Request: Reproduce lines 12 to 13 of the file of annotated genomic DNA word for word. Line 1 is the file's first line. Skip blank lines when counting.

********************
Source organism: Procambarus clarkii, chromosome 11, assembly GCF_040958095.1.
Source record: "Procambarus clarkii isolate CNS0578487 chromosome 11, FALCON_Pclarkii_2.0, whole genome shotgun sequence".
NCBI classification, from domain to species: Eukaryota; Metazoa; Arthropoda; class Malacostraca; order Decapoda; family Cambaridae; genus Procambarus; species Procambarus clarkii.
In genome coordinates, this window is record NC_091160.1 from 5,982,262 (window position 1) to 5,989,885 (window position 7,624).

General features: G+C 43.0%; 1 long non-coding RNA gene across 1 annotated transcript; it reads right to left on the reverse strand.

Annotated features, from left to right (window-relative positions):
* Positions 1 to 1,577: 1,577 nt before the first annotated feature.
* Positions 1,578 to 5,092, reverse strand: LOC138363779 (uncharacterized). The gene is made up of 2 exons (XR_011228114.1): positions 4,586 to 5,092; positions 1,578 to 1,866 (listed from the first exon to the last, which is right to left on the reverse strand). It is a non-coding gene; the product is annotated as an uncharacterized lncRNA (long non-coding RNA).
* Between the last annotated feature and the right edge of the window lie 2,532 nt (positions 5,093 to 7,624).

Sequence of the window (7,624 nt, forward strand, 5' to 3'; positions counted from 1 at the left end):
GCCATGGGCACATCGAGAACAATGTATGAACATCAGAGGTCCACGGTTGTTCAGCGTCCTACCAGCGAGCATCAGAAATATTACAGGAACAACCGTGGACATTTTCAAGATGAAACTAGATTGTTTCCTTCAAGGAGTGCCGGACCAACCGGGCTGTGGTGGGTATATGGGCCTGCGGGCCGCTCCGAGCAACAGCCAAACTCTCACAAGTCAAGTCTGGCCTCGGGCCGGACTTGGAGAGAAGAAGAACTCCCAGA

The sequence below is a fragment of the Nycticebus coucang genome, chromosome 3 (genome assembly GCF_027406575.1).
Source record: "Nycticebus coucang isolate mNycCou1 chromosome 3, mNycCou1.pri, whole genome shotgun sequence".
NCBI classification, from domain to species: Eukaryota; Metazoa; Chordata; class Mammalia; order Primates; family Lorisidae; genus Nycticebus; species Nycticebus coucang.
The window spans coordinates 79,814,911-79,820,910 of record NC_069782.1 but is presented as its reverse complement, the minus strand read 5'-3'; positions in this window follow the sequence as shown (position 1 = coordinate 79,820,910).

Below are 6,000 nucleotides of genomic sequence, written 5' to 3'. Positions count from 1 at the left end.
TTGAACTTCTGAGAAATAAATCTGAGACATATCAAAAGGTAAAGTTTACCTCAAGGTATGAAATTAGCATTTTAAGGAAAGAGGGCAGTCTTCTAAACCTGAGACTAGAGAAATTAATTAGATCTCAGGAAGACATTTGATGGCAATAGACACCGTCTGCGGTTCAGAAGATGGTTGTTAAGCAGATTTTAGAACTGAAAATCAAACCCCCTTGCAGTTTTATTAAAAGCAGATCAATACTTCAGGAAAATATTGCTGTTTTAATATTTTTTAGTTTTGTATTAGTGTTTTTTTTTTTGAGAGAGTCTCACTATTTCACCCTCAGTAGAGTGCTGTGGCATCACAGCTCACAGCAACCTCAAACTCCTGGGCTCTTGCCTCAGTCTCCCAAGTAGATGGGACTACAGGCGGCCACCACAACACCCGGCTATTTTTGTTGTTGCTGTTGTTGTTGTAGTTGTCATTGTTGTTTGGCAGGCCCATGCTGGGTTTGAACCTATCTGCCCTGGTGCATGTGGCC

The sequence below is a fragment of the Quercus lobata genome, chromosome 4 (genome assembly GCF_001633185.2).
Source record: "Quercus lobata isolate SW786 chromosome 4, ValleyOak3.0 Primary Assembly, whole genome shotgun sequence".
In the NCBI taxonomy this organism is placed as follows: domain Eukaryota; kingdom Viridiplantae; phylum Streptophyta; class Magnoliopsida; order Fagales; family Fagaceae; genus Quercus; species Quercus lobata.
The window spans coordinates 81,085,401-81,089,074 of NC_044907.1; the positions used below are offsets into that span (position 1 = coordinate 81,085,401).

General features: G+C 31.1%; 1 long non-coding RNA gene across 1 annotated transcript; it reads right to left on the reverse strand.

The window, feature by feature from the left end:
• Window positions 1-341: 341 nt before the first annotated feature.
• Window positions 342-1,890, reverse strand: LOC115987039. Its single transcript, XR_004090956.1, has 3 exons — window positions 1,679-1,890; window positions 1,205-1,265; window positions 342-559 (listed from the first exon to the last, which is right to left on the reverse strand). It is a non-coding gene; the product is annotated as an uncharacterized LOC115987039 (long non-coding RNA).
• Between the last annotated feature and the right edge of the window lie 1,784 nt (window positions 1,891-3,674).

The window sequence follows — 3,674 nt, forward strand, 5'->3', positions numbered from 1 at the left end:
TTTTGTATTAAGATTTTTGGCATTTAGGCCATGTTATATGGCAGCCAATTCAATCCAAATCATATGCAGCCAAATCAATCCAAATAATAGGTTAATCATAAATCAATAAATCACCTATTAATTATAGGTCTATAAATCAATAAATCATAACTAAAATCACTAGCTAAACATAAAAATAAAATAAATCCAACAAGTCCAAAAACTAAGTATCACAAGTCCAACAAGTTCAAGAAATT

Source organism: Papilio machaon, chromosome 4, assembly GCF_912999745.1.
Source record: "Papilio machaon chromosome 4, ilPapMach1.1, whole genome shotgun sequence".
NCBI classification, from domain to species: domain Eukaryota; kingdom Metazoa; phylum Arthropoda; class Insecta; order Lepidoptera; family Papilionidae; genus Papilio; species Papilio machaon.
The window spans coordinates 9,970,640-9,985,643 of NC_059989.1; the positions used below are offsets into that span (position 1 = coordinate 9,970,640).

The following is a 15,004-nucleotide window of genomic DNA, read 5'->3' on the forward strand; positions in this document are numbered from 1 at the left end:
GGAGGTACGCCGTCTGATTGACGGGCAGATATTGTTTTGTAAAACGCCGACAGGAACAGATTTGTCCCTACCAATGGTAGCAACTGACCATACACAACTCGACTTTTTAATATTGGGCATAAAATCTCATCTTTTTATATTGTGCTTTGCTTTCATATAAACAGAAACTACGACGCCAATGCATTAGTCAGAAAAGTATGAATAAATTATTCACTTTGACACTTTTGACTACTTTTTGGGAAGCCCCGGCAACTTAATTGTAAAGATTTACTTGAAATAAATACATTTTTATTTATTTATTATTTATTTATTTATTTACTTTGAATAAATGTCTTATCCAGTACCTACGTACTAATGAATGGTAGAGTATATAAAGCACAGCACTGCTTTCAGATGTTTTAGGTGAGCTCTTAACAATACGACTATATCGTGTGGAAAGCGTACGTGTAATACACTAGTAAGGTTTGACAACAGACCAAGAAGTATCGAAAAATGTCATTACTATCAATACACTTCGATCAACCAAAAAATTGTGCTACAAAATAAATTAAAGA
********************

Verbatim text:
The sequence below is a fragment of the Nycticebus coucang genome, chromosome 3 (genome assembly GCF_027406575.1).
Source record: "Nycticebus coucang isolate mNycCou1 chromosome 3, mNycCou1.pri, whole genome shotgun sequence".